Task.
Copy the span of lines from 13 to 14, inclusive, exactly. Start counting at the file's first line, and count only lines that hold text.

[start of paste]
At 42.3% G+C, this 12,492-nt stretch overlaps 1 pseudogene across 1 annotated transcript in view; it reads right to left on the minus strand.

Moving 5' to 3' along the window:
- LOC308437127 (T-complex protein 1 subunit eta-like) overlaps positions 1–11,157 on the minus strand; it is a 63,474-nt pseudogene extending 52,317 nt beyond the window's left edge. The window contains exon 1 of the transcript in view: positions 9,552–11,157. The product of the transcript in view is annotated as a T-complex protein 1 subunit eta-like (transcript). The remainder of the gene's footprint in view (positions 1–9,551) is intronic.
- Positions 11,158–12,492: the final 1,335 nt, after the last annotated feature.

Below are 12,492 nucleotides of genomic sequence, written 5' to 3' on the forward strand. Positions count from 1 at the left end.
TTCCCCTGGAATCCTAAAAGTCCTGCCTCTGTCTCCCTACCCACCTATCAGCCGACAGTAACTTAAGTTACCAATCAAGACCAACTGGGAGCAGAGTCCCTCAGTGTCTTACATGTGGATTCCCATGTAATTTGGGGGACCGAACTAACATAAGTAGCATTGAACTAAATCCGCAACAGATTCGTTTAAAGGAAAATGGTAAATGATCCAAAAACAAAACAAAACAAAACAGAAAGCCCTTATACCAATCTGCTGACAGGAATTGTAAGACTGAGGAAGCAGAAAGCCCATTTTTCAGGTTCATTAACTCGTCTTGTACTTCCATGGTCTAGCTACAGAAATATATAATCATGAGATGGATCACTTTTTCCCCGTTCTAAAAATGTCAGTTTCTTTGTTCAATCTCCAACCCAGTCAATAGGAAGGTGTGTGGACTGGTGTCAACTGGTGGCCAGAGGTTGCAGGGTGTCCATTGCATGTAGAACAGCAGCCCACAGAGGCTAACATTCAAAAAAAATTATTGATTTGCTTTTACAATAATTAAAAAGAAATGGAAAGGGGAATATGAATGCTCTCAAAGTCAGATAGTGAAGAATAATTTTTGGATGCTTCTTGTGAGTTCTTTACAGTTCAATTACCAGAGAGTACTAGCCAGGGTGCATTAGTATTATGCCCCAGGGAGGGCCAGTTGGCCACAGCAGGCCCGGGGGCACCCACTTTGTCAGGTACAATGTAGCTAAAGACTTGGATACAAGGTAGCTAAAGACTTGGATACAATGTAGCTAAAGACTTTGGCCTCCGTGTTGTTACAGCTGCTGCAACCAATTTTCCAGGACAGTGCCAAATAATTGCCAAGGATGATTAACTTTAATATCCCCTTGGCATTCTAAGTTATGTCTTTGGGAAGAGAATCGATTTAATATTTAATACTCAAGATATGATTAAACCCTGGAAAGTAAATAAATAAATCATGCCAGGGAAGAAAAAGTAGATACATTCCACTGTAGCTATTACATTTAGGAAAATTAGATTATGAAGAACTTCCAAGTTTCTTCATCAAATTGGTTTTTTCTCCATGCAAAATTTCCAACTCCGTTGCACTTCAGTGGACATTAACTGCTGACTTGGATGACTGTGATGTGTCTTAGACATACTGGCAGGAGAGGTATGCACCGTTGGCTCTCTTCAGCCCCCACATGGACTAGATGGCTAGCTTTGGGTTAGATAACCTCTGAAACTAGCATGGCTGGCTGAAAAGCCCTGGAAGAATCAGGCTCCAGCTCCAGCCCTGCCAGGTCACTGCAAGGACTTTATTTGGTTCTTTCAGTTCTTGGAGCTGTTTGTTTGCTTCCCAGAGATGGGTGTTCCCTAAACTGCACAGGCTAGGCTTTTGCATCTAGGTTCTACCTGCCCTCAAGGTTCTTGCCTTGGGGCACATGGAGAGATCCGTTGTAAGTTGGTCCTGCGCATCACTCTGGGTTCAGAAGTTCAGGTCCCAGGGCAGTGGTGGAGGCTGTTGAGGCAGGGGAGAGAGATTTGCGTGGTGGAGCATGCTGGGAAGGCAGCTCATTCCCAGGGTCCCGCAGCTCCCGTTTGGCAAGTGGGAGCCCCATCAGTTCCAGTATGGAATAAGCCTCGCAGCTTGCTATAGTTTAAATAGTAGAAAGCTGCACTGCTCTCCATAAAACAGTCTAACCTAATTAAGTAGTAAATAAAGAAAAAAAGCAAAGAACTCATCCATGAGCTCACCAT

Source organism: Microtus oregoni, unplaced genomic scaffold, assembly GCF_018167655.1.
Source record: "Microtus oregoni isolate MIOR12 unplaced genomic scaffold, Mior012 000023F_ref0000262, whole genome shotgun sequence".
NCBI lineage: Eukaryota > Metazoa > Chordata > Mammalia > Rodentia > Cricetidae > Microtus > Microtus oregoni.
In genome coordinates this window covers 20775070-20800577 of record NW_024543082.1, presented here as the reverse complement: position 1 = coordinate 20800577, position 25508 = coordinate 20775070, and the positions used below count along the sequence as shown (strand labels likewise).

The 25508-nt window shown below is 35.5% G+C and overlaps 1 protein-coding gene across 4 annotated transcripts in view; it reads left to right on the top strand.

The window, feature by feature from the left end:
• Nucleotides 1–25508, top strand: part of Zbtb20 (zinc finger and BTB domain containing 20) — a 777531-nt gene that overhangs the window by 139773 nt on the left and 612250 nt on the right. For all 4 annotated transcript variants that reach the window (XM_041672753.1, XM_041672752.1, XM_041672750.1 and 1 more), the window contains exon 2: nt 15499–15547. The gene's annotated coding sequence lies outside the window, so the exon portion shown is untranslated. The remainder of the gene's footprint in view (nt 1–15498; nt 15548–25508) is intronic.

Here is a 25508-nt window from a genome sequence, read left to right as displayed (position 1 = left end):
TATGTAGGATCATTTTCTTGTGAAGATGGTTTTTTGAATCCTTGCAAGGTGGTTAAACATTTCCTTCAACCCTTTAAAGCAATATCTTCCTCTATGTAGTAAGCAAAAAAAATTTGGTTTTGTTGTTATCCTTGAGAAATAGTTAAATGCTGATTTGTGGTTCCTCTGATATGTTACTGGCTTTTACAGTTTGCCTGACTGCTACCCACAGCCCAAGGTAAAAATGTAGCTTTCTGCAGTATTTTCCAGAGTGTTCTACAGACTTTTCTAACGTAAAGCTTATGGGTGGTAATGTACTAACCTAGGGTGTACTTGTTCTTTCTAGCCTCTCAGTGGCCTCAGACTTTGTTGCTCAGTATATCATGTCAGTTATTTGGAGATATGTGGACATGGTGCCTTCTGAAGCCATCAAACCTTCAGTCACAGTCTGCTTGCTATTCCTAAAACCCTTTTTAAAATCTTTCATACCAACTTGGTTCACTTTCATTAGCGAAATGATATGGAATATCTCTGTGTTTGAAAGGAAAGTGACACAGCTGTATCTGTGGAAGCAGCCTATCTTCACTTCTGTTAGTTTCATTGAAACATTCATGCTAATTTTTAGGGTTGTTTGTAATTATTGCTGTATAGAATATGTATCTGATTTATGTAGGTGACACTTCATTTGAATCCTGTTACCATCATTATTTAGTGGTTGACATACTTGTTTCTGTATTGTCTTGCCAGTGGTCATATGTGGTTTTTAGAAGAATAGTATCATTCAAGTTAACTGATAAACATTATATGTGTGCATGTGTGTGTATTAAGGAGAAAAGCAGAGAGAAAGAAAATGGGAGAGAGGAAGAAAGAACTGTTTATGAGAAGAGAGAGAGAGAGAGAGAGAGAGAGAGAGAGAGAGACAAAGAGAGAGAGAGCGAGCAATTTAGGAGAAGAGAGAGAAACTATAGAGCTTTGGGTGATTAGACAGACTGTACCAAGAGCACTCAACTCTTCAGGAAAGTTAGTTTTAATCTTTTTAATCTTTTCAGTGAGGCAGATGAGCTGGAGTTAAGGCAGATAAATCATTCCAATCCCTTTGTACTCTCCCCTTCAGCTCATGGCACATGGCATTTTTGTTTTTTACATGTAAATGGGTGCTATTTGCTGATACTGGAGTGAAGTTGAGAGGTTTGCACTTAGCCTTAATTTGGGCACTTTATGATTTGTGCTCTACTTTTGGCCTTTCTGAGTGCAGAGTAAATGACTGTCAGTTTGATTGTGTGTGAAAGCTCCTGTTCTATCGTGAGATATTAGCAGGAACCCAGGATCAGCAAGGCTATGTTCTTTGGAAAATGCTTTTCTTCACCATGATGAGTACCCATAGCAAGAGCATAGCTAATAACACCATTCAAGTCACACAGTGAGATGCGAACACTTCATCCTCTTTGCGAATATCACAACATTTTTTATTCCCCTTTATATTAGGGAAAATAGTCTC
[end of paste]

• Nucleotides 1–25508, top strand: part of Zbtb20 (zinc finger and BTB domain containing 20) — a 777531-nt gene that overhangs the window by 139773 nt on the left and 612250 nt on the right. For all 4 annotated transcript variants that reach the window (XM_041672753.1, XM_041672752.1, XM_041672750.1 and 1 more), the window contains exon 2: nt 15499–15547. The gene's annotated coding sequence lies outside the window, so the exon portion shown is untranslated. The remainder of the gene's footprint in view (nt 1–15498; nt 15548–25508) is intronic.

Here is a 25508-nt window from a genome sequence, read left to right as displayed (position 1 = left end):